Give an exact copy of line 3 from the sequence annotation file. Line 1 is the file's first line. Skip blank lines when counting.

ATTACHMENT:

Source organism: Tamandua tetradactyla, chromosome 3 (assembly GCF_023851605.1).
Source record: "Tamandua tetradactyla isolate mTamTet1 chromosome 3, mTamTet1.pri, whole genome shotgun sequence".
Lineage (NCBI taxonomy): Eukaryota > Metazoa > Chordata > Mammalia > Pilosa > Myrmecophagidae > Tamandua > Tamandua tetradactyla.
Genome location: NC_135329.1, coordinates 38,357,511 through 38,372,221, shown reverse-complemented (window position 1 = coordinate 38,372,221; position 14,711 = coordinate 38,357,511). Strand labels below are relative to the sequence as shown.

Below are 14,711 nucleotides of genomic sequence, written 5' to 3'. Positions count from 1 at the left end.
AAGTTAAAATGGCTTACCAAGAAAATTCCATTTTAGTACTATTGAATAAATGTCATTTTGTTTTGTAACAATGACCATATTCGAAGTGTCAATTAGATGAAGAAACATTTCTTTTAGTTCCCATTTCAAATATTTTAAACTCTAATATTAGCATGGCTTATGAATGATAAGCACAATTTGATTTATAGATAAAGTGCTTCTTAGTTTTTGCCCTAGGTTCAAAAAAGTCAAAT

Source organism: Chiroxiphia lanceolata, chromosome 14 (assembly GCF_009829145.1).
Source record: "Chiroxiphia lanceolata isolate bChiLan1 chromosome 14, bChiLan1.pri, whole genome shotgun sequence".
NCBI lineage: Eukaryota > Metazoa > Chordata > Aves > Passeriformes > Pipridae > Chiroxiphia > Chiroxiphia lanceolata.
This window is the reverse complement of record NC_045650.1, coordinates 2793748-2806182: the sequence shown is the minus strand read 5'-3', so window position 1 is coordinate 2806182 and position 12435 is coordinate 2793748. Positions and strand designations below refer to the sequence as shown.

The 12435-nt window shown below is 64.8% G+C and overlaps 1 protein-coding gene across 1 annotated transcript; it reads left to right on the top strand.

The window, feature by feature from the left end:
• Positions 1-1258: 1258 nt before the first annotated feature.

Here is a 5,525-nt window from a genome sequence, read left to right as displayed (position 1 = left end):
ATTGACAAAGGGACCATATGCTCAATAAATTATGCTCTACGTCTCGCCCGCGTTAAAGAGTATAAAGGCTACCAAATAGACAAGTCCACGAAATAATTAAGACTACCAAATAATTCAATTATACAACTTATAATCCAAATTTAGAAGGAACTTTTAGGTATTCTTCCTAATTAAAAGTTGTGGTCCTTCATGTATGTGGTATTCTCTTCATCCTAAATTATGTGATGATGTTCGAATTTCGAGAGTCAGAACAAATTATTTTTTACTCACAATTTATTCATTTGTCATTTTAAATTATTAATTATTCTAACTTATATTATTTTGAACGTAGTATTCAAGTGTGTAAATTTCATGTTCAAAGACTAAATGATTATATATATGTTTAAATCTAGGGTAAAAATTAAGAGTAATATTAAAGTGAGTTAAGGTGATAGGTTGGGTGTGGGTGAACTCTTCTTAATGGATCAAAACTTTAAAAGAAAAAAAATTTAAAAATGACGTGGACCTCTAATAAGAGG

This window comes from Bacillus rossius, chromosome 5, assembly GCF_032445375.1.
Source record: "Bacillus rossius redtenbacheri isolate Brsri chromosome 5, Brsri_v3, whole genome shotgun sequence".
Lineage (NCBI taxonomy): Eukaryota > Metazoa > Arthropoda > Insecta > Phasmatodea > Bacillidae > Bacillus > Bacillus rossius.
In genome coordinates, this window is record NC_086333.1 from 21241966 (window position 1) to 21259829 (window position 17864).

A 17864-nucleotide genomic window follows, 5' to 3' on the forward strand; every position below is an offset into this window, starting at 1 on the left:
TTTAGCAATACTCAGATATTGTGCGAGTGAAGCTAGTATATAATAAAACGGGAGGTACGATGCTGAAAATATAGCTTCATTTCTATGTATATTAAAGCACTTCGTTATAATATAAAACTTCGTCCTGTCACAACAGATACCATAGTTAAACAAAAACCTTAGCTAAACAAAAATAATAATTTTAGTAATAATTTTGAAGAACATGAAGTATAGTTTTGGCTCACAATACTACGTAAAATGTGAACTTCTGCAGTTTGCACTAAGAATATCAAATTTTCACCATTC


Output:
Lineage (NCBI taxonomy): Eukaryota > Metazoa > Chordata > Mammalia > Pilosa > Myrmecophagidae > Tamandua > Tamandua tetradactyla.